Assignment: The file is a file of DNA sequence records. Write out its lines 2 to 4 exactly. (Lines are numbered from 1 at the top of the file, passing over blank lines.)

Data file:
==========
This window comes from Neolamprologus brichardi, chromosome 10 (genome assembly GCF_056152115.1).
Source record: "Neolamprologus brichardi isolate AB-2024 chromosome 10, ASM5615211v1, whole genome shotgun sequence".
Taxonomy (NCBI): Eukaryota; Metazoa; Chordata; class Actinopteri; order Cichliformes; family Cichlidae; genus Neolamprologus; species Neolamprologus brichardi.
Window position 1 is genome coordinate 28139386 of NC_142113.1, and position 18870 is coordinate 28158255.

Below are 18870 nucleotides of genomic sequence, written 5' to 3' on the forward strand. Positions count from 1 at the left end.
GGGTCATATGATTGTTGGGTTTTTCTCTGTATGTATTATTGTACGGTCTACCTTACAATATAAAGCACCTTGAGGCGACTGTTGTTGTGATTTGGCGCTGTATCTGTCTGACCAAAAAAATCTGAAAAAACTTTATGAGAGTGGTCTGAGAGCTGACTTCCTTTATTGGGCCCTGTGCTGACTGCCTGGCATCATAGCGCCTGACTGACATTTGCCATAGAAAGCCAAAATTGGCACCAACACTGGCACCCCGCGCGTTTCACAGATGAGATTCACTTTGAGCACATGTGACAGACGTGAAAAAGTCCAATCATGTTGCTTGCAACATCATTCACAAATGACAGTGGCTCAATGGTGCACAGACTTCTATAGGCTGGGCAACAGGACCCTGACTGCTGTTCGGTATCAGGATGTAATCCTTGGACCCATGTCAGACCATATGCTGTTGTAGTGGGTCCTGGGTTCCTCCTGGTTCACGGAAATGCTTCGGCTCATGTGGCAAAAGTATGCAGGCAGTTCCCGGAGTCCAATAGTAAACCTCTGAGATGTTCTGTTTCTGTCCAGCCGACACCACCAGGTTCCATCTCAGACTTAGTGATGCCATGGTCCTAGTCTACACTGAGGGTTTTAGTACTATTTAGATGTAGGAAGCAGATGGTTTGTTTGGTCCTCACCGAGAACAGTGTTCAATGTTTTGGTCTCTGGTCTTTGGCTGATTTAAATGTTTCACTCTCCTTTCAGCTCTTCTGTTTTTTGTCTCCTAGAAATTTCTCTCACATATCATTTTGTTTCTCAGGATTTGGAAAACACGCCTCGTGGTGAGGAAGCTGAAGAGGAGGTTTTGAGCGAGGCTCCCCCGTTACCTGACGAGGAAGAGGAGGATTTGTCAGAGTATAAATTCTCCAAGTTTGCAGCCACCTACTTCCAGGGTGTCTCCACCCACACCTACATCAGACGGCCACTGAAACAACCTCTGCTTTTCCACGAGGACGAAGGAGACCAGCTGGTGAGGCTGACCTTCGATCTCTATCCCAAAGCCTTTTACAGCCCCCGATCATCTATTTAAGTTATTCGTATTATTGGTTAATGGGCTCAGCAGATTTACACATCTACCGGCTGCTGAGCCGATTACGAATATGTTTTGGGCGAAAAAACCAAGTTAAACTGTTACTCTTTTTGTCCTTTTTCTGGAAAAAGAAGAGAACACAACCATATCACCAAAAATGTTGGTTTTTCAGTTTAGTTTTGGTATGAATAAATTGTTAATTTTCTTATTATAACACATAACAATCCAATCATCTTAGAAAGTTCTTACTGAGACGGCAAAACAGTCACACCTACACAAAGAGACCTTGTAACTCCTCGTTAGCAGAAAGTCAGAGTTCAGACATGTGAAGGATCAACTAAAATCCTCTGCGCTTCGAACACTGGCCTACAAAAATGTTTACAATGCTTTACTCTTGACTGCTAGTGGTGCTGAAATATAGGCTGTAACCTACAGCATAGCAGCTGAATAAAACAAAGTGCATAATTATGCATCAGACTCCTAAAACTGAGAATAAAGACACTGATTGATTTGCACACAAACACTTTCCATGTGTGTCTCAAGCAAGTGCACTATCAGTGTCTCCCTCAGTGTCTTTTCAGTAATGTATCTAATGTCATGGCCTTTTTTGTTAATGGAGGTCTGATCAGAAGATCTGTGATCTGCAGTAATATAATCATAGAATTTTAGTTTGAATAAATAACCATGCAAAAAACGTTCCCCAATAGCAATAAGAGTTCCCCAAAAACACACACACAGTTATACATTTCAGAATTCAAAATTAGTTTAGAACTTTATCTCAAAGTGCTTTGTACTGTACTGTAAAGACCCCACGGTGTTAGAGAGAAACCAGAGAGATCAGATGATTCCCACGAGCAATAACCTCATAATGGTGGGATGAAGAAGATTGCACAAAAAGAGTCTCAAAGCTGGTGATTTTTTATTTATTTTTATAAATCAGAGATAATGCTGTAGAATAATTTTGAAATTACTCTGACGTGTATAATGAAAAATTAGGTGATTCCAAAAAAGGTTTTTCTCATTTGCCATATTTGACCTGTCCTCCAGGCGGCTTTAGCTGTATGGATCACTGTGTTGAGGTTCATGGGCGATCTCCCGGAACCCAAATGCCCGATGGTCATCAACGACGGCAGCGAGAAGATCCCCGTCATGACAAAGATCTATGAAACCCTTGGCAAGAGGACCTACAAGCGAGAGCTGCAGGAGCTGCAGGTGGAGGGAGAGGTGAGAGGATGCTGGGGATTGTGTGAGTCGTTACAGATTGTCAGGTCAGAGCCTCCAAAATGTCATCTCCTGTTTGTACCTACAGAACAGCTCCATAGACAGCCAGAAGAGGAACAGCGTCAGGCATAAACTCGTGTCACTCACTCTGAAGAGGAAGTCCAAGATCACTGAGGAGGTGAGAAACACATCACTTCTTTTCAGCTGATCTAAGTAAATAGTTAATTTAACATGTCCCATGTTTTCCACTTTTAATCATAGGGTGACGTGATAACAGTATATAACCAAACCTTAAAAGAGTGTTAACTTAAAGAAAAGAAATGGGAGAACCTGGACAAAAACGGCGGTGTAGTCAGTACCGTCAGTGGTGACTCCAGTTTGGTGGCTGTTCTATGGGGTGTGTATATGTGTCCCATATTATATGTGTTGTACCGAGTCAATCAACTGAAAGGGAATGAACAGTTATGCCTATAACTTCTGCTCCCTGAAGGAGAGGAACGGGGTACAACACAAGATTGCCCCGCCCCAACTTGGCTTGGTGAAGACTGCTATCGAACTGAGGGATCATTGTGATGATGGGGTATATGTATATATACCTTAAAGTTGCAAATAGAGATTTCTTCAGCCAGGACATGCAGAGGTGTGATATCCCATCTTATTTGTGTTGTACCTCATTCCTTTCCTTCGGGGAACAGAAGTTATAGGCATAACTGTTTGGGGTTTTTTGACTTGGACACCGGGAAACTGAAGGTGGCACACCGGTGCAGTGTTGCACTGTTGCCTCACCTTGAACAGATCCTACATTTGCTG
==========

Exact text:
Source record: "Neolamprologus brichardi isolate AB-2024 chromosome 10, ASM5615211v1, whole genome shotgun sequence".
Taxonomy (NCBI): Eukaryota; Metazoa; Chordata; class Actinopteri; order Cichliformes; family Cichlidae; genus Neolamprologus; species Neolamprologus brichardi.
Window position 1 is genome coordinate 28139386 of NC_142113.1, and position 18870 is coordinate 28158255.